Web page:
County Child Care Advocate Testifies About CARES Act Allocation
A convoluted and arduous process has delayed state officials allocating a significant portion of $164 million in CARES Act funding for child care.
Because of the problems during the first round of funding, how the state is going to handle distributing the next round of $469 million for child care is in question.
To help the state make the system more transparent, child care advocates held a press conference and testified in a joint legislative budget hearing on economic development earlier this week about the need for the funding to be released in an efficient and timely manner.
One of the advocates who testified was Beth Starks, Chautauqua Lake Child Care Center founder and executive director. Starks told The Post-Journal that the state received $164 million in CARES Act funding 10 months ago, but has only allocated $40 million. Now because of the next CARES Act funding approved by the federal government in December, state officials are determining how it will allocate $469 for child care. Starks said the state had a deadline of Feb. 25 to submit its plan to the federal government on how it will use the funding.
“We want to make sure the process will be transparent,” she said. “There were so many problems with the initial funding, so we want the process to be transparent.”
Starks said the efficient allocation of the CARES Act funding to child care centers and families is important to economic development in the state because it allows people to go back to work, which improves the economy.
“It’s important to infrastructure,” she said. “We desperately need all of our workforce to go to work to sustain their families. Having childcare available and affordable is really important.”
Starks said the process to receive funding from the initial $164 million from the CARES Act was convoluted, which needs to be fixed before state officials start the process of releasing an additional $469 million.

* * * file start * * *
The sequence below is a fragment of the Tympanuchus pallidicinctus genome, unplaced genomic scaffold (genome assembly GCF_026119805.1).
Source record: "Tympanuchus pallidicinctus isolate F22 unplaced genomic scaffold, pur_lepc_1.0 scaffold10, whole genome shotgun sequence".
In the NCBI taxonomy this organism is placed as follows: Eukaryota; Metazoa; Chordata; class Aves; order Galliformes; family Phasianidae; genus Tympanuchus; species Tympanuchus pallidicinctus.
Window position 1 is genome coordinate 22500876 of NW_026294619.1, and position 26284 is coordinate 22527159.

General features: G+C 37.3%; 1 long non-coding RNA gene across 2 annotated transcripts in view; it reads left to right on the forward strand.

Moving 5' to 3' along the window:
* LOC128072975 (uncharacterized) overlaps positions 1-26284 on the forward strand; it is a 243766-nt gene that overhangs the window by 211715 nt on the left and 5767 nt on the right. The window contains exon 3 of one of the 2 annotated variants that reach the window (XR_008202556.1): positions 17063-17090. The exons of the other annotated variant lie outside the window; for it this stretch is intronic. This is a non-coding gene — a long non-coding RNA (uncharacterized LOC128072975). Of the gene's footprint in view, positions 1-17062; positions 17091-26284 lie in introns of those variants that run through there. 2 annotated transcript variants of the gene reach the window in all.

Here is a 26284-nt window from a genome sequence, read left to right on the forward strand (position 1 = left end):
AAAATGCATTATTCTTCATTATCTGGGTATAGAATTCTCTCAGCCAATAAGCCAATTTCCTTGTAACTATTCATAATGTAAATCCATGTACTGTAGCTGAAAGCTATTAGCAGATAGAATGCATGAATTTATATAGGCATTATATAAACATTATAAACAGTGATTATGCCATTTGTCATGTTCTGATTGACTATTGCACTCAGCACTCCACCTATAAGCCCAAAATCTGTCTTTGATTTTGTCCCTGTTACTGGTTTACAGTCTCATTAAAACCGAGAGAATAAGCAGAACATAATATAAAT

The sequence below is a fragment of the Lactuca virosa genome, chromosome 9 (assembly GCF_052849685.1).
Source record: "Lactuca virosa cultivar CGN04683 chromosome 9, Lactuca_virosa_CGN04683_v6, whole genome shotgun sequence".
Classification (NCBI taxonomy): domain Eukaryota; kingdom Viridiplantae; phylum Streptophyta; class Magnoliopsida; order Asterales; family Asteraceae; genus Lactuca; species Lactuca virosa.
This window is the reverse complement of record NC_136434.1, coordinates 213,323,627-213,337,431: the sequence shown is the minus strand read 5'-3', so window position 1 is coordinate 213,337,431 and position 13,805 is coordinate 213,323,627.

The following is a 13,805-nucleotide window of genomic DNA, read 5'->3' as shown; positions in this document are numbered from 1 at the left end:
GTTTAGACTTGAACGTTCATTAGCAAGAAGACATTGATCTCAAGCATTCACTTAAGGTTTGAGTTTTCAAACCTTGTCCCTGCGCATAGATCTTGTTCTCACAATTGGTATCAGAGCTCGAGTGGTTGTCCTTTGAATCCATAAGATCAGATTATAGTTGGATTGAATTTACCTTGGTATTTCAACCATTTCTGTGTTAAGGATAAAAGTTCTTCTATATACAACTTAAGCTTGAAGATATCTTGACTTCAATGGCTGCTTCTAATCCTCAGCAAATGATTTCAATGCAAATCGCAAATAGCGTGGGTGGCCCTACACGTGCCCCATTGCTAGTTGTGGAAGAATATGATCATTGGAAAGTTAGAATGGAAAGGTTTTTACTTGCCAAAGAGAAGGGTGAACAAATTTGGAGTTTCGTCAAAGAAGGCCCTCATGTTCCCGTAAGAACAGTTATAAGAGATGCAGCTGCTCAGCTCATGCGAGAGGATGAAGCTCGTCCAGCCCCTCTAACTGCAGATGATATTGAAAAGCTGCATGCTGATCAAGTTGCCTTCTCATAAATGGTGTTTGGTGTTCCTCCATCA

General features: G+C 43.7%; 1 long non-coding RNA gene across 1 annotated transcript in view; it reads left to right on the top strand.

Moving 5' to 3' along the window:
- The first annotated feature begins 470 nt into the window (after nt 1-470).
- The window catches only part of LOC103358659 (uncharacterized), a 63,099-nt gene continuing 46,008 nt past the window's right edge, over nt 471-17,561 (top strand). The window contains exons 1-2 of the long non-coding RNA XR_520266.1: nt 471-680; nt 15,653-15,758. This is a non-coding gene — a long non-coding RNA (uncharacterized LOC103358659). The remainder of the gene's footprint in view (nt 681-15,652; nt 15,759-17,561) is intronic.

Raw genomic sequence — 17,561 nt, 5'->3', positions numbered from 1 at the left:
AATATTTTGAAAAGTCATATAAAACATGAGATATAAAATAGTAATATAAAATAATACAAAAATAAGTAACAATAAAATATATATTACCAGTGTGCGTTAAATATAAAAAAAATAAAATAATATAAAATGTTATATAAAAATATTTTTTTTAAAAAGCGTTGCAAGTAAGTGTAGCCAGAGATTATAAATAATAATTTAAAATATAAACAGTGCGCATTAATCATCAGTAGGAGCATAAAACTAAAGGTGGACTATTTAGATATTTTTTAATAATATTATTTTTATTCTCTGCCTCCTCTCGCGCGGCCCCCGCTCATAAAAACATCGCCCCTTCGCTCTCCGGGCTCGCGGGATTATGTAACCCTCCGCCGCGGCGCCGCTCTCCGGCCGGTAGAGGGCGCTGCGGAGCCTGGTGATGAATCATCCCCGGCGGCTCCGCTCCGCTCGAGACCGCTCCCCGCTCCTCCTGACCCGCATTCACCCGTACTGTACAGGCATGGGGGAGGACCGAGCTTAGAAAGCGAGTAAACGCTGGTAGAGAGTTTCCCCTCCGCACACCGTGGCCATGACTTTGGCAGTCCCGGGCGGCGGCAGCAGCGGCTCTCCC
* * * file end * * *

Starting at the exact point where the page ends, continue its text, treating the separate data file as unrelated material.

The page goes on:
“It was really difficult to get the funding for child care facilities,” she said. “We need it to go to providers immediately instead of making the process arduous. We didn’t have a user-friendly process.”
Starks said the $469 million needs to be allocated to families to expand access to child care for more people and to help child care providers stay open and provide a sustainable wage to their employees.
“It comes down to investing in children and making our children a priority,” she said. “The state needs to do that and Chautauqua County does as well. Then we can look to plan for our future. That return on investment for early childhood is huge. We have that opportunity. We are usually fighting for funding, but, right now, we have the funding.”
Starks said both state Sen. George Borrello, R-Sunset Bay, and Assemblyman Andy Goodell, R-Jamestown, have been instrumental in helping child care advocates get their message across in Albany.
Borrello said in a news release calling for Gov. Andrew Cuomo to effectively allocate the CARES Act funding that the challenges of the pandemic exposed the vulnerabilities of the existing childcare system.
“Even as many working parents found themselves desperate for quality care due to school closures, they were confronted with a shortage of options as many under-resourced providers had to close their doors at the beginning of the crisis,” he said. “The federal funds allocated to New York state are critically needed, not only for short-term relief, but as a long-term investment toward expanding the reach and resiliency of our child care system. This is a goal that will benefit both our families and our economy.”
Starks said state officials can no longer look at supporting child care as a subsidy.
“This is an area we all agree we need to do right by our children and we need to get people back to work,” she said. “We need the action. It’s not enough to have the words. We need the action to follow it up.”